Lapisardi, Frederick S. Books
Dr. Frederick S. Lapisardi is Professor Emeritus of English at California University of Pennsylvania and Executive Director of 64 Crayons Cultural Center. He earned his Ph.D. from New York University. Dr. Lapisardi’s articles have appeared in such journals as Yeats: An Annual of Critical and Textual Studies, The European Legacy, Modern Drama, Eire-Ireland, and The Eugene O’Neill Review. He is the author of The Collected Plays of Eva Gore-Booth (The Edwin Mellen Press, 1991).1991 0-7734-9912-1
Eva Gore-Booth, active feminist and pacifist, and sister of the Irish rebel leader Constance Markievicz, published at least nineteen volumes of poems, plays, and prose during her lifetime. Included under this title are all five of Gore-Booth's plays; well-wrought, actable dramas drawing at times on the same materials Yeats, Lady Gregory, Synge, and AE molded into Ireland's literary renaissance. Supplemented by introductions, a bibliography, and appendices including relevant notes from the 1929 Poems, materials from a rare 1916 edited version of a longer play, and a chronology.2006 0-7734-5570-1
An avant garde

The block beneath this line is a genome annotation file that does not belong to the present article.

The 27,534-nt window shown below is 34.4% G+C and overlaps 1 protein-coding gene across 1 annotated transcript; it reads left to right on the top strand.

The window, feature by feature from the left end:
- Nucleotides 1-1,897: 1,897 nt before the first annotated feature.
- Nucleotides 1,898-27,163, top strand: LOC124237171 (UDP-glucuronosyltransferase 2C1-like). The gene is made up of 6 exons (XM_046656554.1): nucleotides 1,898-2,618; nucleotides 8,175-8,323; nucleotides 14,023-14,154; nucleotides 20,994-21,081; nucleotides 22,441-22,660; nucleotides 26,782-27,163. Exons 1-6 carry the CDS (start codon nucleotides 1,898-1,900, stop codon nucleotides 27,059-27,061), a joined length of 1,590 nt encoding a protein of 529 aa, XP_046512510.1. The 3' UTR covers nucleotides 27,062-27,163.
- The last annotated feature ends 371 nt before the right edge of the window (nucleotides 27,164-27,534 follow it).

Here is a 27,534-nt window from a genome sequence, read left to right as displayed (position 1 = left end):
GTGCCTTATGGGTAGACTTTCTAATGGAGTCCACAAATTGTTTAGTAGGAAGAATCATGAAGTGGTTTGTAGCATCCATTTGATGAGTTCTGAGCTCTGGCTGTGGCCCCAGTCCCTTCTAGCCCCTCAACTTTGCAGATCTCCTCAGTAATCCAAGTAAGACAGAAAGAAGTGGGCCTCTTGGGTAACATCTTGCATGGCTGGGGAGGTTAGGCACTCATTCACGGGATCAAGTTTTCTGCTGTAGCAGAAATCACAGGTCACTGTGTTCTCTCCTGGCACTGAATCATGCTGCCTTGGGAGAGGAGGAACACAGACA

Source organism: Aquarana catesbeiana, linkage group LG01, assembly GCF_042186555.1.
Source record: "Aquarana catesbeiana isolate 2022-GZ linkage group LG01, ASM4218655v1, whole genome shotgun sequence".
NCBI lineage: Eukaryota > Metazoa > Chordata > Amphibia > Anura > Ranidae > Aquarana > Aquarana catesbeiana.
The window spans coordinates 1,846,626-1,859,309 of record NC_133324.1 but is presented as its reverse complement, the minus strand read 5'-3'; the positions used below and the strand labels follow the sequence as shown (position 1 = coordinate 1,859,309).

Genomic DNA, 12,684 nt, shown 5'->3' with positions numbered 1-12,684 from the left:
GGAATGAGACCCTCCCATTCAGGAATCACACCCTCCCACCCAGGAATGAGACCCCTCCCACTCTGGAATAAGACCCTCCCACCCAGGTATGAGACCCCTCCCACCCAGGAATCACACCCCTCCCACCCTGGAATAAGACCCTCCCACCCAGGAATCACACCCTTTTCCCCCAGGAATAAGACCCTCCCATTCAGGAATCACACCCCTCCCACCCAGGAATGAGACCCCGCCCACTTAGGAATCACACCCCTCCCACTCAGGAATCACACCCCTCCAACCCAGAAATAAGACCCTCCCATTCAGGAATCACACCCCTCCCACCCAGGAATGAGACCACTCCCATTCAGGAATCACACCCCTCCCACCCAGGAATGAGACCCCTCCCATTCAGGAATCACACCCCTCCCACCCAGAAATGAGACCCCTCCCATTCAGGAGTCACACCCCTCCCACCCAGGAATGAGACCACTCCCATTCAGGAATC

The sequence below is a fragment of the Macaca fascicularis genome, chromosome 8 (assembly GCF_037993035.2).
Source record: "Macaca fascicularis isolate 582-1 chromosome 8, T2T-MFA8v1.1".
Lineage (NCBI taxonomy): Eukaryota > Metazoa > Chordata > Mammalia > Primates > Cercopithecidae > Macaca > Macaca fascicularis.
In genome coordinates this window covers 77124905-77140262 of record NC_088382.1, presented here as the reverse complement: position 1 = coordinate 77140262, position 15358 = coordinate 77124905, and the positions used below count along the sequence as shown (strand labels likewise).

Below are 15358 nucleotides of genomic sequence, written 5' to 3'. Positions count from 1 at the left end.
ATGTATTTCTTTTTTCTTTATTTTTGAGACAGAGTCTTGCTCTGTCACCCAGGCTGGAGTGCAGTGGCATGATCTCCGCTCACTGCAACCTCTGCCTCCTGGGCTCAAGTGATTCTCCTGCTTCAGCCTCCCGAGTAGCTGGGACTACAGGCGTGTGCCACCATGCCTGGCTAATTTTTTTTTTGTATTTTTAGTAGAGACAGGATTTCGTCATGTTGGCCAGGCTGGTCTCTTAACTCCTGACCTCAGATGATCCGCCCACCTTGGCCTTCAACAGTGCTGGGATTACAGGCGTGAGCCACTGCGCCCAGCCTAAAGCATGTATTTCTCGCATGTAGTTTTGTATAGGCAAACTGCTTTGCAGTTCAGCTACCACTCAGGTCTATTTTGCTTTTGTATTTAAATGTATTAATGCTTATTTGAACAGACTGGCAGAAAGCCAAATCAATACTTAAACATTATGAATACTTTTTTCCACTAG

playwright whose theories of stagecraft evolved through performance experience, W.B. Yeats left a complex body of dramatic materials. This book establishes dramaturgical criteria, based on the playwright’s own words, by which all productions of his plays might be judged. Then, through an analysis of Yeats’s plays in performance, it suggests how new stage productions might best engage audiences without violating either texts or theories. Based on fifty years of study and publication about Yeats’s stagecraft and on direct experience with the plays in production both in America and in Ireland, this study develops dramaturgical plans for new productions and shares with readers behind-the-scenes notes from the author’s American Yeats production and from the first three years of James W. Flannery’s International W.B. Yeats Theatre Festival at Dublin’s Abbey Theatre. Its basic premise turns on the belief that with new technology and with directors who accept the text as living theatre worthy of imaginative stage productions for a more general audience, rather than period pieces intended for an elite few, Yeats could finally emerge as a dramatist on a scale with Beckett, Strindberg, O’Neill and other major innovators of the modern stage.